Special-needs family camp = faith, fun in the sun

It’s all smiles as Luke Musick, 7, from Olpe rides his horse alongside his parents, Darin and Elaine, and camp counselor Matt Wilson. This is the archdiocese’s first-ever camp for families with special-needs members at Camp Tekakwitha in Williamsburg. LEAVEN PHOTO BY JAY SOLDNER

by Susan Fotovich McCabe
Special to The Leaven

WILLIAMSBURG — Seven families and three days — it was a recipe for respite on the grounds of Prairie Star Ranch here.

The ranch is the site of the archdiocese’s Camp Tekakwitha, which hosts a variety of spiritual and adventure camp retreats for youth and families alike.

Recently, the ranch served as the backdrop to the archdiocese’s first special-needs family camp. Tom Racunas, the lead consultant for the archdiocese’s special-needs ministry, organized the camp with the encouragement of Archbishop Joseph F. Naumann, vicar general Father Gary Pennings and Deacon Dana Nearmyer.

“It had always been the archbishop’s and Deacon Dana’s hope to do something for families raising children with special needs,” said Racunas.

“Once the special-needs ministry started,” he added, “one of the first questions they asked me was, ‘Would you be willing to start a family special-needs camp?’”

It wasn’t hard to fill camp vacancies. Families were eager to spend both spiritual and outdoor activity time together. Frank and Mary Cay Tokic of St. Michael the Archangel Parish in Leawood attended the camp with their 22-year-old son Nick, who has Down syndrome.

“The camp created an opportunity to pray together,” Mary Cay said. “We’ve always gone to retreats separately and have never had the opportunity to attend a marriage retreat, because we had to tag team so that someone could be with Nick.”

As a result, Frank and Mary Cay experienced many “firsts” at the camp, including Mary Cay’s rookie zip- line experience (as captured on video by Frank), long hikes and even tropically dressed beverages in a luau-style setting by the camp’s lake.

They knew of the camp’s appeal from their older two boys. But now, they could experience it together, and Nick could experience it with peers.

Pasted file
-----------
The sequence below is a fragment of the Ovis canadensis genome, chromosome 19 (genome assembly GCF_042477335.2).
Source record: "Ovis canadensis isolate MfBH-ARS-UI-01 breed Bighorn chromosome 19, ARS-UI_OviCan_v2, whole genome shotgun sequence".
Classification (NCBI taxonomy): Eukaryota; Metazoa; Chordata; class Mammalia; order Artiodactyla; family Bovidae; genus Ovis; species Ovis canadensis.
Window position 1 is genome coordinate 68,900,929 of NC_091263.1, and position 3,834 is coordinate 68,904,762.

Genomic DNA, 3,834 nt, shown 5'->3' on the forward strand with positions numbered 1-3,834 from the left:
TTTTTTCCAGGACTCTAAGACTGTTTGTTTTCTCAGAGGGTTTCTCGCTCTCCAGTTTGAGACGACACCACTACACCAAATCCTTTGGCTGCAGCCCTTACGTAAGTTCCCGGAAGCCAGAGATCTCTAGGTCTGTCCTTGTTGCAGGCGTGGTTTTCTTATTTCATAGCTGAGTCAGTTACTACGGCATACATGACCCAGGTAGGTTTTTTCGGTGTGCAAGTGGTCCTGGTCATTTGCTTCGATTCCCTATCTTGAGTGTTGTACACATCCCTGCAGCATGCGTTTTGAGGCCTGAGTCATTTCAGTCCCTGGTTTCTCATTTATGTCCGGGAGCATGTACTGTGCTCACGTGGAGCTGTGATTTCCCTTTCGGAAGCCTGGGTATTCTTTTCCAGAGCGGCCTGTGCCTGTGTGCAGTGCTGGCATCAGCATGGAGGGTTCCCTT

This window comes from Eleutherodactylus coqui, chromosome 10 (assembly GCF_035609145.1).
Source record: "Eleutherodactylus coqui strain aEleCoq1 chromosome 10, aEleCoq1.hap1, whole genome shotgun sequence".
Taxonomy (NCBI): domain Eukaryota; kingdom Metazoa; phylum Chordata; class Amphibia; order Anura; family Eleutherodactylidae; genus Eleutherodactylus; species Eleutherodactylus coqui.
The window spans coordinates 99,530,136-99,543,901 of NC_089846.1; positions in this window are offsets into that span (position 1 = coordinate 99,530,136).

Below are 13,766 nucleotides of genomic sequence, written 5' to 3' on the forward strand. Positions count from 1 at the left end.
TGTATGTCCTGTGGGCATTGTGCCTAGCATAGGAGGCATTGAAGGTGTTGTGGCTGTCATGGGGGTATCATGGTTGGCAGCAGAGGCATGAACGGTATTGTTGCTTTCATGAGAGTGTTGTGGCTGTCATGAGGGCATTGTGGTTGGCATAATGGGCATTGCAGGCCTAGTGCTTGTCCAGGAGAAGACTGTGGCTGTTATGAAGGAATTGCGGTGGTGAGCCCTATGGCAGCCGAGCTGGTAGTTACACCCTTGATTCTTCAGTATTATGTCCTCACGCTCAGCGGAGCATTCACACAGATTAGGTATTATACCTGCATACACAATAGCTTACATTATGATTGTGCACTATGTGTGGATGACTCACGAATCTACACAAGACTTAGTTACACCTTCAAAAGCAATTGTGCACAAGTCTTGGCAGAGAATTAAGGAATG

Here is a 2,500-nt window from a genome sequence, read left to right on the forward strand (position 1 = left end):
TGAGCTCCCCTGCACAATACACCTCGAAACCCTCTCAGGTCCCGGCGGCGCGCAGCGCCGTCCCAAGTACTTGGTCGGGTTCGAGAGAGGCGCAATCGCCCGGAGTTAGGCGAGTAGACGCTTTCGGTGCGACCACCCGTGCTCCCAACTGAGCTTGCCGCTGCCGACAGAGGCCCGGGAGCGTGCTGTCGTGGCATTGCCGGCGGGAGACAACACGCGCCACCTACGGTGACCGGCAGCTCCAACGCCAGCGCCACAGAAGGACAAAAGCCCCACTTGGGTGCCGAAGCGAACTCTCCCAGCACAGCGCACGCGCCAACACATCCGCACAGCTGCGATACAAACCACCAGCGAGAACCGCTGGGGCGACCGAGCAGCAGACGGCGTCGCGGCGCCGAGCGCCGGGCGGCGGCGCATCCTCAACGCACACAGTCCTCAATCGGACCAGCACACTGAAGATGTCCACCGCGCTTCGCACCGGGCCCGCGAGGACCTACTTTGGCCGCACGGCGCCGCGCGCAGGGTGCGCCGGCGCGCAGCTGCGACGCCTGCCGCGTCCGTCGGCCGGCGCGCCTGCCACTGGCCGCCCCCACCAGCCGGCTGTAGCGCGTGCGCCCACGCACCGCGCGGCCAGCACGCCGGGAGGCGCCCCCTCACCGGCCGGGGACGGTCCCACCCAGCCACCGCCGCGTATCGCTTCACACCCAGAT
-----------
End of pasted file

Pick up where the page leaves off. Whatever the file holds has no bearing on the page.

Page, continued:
“Our two older boys came here when they were in middle school, and they each had a story to tell of the experience,” Frank told the other couples during a group discussion on goodness.

“Now Nick is going to have a story,” he continued. “That’s the beauty. The challenge now becomes how do we go back to our lives?”

The three-day special-needs camp ran from late morning on June 29 to the afternoon of July 1. Family members spent time together and apart, so that parents could enjoy some time alone.

All participants had a chance to enjoy all the camp had to offer, including hiking, archery, the power pole, swimming, canoeing, rock wall climbing, zip lining, mountain biking and more.

Children were matched with a staff of youth peers and attended catechesis discussions while parents gathered to discuss the camp’s summer 2018 theme: “Truth, Beauty and Goodness.”

“The goal was to serve families who have children with special needs, as they have many blessings and challenges,” said Racunas. “All families need to be a family,

to spend time together and to pray together.”

That’s exactly what Leo and Maria Cangiani of Most Pure Heart of Mary Parish in Topeka enjoyed with their four children.

Their 8-year-old son Gianni has anxiety. They worried how he would navigate the camp’s challenges and new people but were pleasantly surprised.

“Seeing him do things he wouldn’t normally do and knowing he feels safe means everything to us,” Maria said. “It’s an important reminder that we shouldn’t try to fix him. We should all embrace him.”

During one group discussion, Angie Bittner, who co-led the discussion on goodness with Racunas, talked of the goodness that comes from God. Bittner is the outreach coordinator for rural youth in the archdiocese.

“God wasn’t bored or lonely. He created everything out of his love and goodness,” said Bittner of St. Stanislaus Parish in Rossville.

“Goodness is renouncing evil and choosing to do good, fulfilling the purpose we were made for,” she added. “We have goodness, and we’re fulfilling what we were created to do. Even the simplest things can be so good.”

It was a sentiment echoed by Mary Cay.

“Our kids bring us so much love and enjoyment, even though we’ve been given certain hardships,” she said. “It’s just a different journey for families raising children with special needs.

“But God has picked us up on that journey.”

The camp provided adult siblings with an opportunity to share and express, as well.

Kelsie Gartner, 25, is a member of Church of the Ascension in Overland Park. Her sister is 21 and has autism. At times, it can be challenging to have a sibling with special needs — often, those siblings take on added responsibilities.

“But God knows how to help her when I have no idea how to help her,” said Kelsie, “so I continually release her into his hands.

“I know Jesus died for her, too. And just like he pursues me, he hasn’t stopped pursuing her either.”

Throughout the three-day camp, parents praised the young staff members who engaged with and cared for individuals with special needs, led prayer groups and served up family meals.

It truly made families feel loved and spoiled, parents said.

Similarly, the parents who attended the camp forged new relationships with one another that will likely have a lasting impact.

“I can’t practice my faith on my own without a community,” Frank said. “He’s making us stronger because of this community.

“If I fall today, I know someone is going to help me get up. Or maybe I can help someone else.”

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